KUWAIT: On the 32nd anniversary of the Iraqi occupation, Kuwait notes the cultural and scientific ramifications of the invasion’s attempts to erase heritage and rewrite history. Occupation forces targeted official media outlets in the early hours of the invasion, including the state’s Ministry of Information, radio and TV stations, as well as Kuwait News Agency (KUNA). Seizing control of such instruments granted the perpetrators power to transmit altered truths, spread rumors and dampen hopes, however, employees of these establishments did not heed to such efforts and scrambled to remedy the situation. They transferred radio station to G1 camp, where the slogan “This is Kuwait” was first launched. After several attempts by occupying forces to break into the radio station, it was finally moved to Saudi city of Al-Khafji where news of Kuwait continued to be transmitted to the outside world.
As for the state-run news agency, its headquarters were relocated to London following confiscation of equipment. KUNA’s work at the time emphasized Kuwait’s political legitimacy and independence as a sovereign state, in addition to covering the Jeddah summit. Kuwait’s National Museum was yet another prey as its exhibition halls were burned down, and valuable artifacts belonging to prehistoric times destroyed. Additionally, Museum of Dar Al-Athar Al-Islamiya with a rare collection of Islamic art and antiques was also looted. Following the liberation of Kuwait, the United Nations Compensation Commission estimated Kuwait’s losses of cultural artifacts at around $19 million, and in 1998, it required Iraq to compensate these losses.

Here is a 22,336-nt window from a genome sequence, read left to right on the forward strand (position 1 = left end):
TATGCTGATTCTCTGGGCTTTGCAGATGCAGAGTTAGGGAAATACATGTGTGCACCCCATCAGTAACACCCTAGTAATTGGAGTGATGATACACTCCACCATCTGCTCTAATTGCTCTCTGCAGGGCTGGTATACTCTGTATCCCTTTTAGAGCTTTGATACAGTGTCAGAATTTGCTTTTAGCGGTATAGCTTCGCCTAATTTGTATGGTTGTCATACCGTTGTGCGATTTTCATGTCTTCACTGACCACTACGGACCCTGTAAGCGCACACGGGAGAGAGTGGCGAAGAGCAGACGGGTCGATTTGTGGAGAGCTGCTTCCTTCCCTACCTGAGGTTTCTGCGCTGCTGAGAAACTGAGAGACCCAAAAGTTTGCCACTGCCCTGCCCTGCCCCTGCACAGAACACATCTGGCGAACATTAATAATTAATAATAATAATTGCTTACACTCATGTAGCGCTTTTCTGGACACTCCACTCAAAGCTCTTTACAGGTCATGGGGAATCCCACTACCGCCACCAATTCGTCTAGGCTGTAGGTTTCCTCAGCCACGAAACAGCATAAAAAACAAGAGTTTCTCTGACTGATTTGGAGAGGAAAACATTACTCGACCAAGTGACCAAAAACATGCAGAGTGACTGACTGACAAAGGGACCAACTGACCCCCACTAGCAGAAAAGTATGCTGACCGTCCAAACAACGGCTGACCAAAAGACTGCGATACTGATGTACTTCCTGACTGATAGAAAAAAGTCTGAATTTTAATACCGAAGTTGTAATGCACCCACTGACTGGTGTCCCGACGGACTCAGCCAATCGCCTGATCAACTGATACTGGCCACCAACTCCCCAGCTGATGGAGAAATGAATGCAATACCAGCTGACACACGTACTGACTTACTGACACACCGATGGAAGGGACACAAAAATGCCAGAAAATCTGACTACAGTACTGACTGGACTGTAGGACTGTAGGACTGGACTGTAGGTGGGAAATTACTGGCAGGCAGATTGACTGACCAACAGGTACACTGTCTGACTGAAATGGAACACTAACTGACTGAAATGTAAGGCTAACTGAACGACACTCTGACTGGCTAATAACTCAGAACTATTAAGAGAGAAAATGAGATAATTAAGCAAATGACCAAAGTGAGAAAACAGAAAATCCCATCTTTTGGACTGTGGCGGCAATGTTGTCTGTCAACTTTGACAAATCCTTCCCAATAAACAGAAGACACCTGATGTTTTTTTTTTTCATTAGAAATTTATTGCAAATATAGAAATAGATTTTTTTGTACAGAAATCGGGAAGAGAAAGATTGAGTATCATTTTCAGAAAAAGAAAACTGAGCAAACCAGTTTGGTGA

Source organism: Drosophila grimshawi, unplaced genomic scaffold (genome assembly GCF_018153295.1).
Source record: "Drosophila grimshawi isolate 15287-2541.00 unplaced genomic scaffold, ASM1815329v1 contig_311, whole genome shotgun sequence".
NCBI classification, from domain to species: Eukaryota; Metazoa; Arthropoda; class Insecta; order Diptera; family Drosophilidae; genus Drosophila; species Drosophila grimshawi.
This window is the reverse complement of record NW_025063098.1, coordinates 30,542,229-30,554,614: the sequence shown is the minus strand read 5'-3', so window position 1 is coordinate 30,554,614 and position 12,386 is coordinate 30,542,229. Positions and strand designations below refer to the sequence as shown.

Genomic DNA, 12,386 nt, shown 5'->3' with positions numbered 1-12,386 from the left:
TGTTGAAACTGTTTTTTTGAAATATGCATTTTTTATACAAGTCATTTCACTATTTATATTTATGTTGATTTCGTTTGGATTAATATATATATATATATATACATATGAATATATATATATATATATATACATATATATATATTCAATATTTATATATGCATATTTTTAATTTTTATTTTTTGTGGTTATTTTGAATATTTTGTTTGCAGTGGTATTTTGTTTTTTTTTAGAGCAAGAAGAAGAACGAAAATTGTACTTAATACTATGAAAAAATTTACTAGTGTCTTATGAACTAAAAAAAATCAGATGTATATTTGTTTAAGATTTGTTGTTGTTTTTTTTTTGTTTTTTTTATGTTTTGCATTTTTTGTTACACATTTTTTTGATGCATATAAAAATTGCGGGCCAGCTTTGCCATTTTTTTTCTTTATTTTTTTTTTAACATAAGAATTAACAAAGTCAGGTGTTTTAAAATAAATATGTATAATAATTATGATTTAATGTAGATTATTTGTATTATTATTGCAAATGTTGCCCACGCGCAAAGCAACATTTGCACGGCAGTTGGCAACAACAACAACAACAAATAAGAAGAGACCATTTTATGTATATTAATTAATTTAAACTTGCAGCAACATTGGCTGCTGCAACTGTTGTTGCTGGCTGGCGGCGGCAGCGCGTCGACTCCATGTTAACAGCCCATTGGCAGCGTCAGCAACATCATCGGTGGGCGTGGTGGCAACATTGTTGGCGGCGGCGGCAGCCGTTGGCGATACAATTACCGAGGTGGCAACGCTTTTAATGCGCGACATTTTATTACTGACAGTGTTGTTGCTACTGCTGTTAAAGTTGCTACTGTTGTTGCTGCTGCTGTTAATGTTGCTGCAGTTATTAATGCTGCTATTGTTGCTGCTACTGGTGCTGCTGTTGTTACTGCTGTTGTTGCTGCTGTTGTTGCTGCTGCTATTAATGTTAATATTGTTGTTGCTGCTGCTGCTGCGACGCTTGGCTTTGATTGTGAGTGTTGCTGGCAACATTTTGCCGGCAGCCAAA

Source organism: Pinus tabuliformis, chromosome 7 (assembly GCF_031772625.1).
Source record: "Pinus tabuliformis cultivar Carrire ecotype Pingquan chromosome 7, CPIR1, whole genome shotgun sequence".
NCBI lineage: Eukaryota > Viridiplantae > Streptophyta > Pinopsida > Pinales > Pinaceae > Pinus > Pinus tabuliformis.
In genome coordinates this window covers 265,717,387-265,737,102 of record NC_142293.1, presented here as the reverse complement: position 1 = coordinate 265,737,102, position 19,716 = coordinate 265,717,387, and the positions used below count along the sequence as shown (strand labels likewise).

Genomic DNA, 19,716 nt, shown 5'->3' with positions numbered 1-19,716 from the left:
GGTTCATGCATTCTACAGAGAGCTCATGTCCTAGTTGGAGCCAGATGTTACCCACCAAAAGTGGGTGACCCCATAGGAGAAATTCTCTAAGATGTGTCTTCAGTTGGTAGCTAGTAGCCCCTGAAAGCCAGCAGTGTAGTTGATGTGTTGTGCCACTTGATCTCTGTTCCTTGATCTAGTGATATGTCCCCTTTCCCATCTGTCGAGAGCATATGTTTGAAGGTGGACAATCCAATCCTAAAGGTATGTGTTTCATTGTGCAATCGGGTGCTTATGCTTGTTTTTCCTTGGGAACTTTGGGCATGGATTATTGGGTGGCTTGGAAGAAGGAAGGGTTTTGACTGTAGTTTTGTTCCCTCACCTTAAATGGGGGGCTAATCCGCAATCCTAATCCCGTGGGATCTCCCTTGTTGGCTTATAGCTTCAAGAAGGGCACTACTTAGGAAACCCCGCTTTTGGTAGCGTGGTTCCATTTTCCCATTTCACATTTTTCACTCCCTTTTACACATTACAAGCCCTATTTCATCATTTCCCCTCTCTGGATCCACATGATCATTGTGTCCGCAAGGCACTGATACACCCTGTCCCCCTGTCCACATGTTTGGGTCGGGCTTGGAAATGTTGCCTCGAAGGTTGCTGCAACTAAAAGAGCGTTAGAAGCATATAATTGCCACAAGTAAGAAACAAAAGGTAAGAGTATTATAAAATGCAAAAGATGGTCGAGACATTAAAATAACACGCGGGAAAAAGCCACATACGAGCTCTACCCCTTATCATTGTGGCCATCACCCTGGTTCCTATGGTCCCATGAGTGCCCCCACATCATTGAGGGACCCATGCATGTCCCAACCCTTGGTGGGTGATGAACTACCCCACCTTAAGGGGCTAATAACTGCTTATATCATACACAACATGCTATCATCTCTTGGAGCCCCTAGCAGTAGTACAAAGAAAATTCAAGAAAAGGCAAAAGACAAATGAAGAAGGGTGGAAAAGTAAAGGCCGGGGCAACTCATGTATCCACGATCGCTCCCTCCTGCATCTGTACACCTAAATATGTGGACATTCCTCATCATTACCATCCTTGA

Regarding scientific establishments, Acting Director General of Kuwait Institute for Scientific Research (KISR), Dr Mane Al-Sudrawi added that the perpetrators looted laboratories and stations, stole equipment and destroyed infrastructure. He further expanded that among the destroyed facilities was Doha water desalination plant, research vessels, a submarine, a hydraulic lab, a water pollution lab and many more. Dr Sudrawi added that the institute achieved positive results through a number of projects aiming to evaluate occupation-caused environmental damages. The projects were financed by UN’s compensation commission, and the institute’s techniques were adopted to treat oil lakes biologically, the committee also estimated that $8.2 billion were necessary to rehabilitate the damaged environment. – KUNA